Property rental businesses count as investments for inheritance tax purposes and so don’t qualify for business property relief. Are there any exceptions to this rule?

Business property

Business property relief (BPR) is one of the most valuable inheritance tax (IHT) reliefs available. Where the conditions are met, BPR can take up to 100% of the value of assets out of the IHT net. Among the assets that BPR can apply to is “a business, or an interest in a business”. This seems straightforward, but HMRC’s view of what constitutes a “business” for BPR purposes might not match yours.

Property business

BPR for assets used in a business which involves the letting of land or property is tricky. HMRC will almost certainly refuse any such claim, citing that “exploiting land is a passive activity”, essentially an investment. To succeed with a claim you’ll need to convince it that the business is wholly or mainly trading. You’ll have to be prepared to take your argument to a tax tribunal. In 2018 the personal representatives of the late Mrs Grace Joyce Graham (G) did exactly that and succeeded in persuading the First-tier Tribunal (FTT) to allow their BPR claim.

The Graham case

The business in G’s case was a furnished holiday let (FHL), i.e. short-term lets, which in G’s case were to guests typically staying for a weekend or week. The lets included a significant level of hands-on services. FHLs receive favourable income and capital gains tax treatment, but this does not automatically extend to IHT. For BPR to be available, G had to show the FTT that the non-investment side of the business (the services provided in addition to the right to use the accommodation) outweighed – that is more than 50% – the passive investment side.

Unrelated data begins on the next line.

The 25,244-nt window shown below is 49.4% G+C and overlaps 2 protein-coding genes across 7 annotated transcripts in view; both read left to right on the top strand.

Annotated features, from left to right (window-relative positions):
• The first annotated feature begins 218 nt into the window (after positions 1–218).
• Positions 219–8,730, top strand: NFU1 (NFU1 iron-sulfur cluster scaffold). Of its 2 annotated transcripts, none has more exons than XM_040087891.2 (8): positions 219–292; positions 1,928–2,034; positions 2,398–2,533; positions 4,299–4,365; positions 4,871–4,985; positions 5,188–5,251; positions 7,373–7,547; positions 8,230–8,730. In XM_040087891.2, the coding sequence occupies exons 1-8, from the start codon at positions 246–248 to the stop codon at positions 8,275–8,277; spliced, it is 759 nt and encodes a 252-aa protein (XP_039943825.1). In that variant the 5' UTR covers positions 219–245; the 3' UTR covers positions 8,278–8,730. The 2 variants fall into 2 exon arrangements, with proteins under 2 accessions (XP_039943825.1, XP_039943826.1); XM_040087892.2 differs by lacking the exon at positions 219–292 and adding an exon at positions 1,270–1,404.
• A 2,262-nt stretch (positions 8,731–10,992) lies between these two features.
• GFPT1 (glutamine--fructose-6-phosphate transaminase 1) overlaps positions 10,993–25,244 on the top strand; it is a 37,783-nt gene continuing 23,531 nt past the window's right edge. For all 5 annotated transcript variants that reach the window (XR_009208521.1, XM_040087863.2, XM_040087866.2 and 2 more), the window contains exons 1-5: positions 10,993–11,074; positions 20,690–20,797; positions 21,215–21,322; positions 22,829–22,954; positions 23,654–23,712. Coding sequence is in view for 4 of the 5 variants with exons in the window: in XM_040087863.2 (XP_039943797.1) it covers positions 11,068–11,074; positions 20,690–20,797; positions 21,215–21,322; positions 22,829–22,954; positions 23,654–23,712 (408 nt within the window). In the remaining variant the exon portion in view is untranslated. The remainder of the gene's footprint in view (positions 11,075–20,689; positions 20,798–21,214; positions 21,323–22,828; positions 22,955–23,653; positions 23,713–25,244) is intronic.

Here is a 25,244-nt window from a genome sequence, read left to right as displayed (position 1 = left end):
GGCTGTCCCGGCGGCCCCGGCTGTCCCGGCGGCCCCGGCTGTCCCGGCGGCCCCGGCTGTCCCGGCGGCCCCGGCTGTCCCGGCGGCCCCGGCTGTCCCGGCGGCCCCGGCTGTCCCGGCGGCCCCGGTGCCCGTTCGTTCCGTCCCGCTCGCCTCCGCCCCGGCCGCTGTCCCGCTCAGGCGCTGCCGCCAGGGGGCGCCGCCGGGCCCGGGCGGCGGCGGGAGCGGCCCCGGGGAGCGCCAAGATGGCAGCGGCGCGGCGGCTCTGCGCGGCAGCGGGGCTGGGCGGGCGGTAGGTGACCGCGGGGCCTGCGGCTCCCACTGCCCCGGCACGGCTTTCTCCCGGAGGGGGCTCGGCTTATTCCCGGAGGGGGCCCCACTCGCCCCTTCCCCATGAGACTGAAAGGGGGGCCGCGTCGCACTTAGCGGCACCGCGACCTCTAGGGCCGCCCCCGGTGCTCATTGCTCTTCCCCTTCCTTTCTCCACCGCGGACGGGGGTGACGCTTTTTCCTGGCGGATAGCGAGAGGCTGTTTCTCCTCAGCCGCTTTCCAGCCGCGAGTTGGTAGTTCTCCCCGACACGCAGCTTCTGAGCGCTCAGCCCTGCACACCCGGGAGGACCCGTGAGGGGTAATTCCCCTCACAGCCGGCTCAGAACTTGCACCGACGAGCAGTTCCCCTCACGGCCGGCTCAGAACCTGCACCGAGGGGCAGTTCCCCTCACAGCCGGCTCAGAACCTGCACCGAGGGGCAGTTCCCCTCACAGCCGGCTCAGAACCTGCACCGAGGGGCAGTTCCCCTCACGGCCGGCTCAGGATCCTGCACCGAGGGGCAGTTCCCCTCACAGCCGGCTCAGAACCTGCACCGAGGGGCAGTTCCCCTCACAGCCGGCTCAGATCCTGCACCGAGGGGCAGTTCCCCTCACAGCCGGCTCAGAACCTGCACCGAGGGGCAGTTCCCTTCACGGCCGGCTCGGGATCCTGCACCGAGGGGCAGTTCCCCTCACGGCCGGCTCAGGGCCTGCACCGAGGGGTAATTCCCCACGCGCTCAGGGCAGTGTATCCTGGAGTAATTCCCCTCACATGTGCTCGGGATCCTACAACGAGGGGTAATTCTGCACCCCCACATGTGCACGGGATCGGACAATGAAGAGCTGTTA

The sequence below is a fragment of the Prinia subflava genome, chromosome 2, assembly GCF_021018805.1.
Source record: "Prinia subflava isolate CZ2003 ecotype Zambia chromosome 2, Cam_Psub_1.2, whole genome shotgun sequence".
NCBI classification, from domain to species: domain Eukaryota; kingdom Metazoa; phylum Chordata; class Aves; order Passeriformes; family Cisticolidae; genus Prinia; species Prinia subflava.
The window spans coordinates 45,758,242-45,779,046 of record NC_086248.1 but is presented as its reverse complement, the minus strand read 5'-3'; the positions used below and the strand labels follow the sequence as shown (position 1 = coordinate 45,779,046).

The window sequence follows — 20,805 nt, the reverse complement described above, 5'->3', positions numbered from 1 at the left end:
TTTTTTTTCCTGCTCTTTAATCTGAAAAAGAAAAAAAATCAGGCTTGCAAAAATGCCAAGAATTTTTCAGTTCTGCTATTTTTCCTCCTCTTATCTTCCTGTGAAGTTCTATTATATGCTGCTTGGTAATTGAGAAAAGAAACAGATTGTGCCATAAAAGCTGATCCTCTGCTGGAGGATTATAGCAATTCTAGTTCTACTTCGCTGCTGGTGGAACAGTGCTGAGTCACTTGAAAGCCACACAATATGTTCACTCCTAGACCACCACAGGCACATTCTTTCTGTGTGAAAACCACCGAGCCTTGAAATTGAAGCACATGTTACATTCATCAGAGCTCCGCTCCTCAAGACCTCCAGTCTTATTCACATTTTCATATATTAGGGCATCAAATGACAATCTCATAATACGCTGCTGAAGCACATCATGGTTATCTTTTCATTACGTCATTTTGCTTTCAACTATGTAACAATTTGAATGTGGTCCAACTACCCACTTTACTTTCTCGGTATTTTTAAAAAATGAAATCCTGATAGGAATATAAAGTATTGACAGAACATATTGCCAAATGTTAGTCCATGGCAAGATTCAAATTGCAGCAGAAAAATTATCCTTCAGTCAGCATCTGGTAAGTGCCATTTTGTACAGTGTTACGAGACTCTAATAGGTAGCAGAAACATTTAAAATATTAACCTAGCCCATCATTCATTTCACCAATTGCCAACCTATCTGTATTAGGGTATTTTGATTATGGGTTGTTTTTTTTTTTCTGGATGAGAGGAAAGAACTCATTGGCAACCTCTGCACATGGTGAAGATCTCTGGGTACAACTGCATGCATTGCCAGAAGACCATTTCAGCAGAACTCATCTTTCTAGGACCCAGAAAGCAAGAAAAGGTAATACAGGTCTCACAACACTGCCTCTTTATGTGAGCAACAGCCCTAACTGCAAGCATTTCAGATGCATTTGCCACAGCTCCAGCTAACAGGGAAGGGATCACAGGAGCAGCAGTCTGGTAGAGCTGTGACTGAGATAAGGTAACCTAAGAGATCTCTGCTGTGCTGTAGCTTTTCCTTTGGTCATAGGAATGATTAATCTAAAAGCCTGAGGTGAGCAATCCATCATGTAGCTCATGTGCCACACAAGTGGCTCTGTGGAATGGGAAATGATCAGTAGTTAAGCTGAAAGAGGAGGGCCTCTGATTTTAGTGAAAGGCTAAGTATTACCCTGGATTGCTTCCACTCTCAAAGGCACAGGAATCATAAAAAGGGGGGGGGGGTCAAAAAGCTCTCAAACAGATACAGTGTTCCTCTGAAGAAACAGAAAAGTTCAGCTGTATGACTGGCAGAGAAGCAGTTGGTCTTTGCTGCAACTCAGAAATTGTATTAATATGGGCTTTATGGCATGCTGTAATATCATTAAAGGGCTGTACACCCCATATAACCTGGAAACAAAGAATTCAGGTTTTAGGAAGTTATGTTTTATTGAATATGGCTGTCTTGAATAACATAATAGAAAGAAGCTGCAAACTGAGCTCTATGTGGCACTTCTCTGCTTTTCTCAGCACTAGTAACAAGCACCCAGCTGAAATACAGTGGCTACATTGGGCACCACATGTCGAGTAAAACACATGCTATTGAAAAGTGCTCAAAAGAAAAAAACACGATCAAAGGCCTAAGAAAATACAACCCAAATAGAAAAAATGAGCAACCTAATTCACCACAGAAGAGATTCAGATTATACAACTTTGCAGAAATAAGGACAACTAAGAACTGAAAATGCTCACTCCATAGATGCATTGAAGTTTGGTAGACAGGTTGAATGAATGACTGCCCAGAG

G provided a number of services that were over and above what you would normally expect from a holiday letting. In addition to accommodation of self-contained flats, guests had access to extensive leisure facilities, including a heated pool and a games room, were provided with fresh flowers and linen, and were personally looked after by the proprietor and her daughter. The FTT decided that the extensive services “just predominated” the passive letting and allowed the claim.

Door open?

The decision is a rare win for the taxpayer. However, it’s unlikely to mean a flood of successful claims will follow.

Tip. Because the judge said that the case “just” passed the test, you can use it as a benchmark that you will have to at least equal.

If you are running an FHL business, look at the services you provide to guests. If these are substantial, start planning ahead and see if you can make a convincing case for BPR to apply.

Tip. A good way of documenting this is to allocate your expenses and staff working time between cost centres. Also issue guests with composite invoices that clearly show a breakdown between charges for accommodation and services.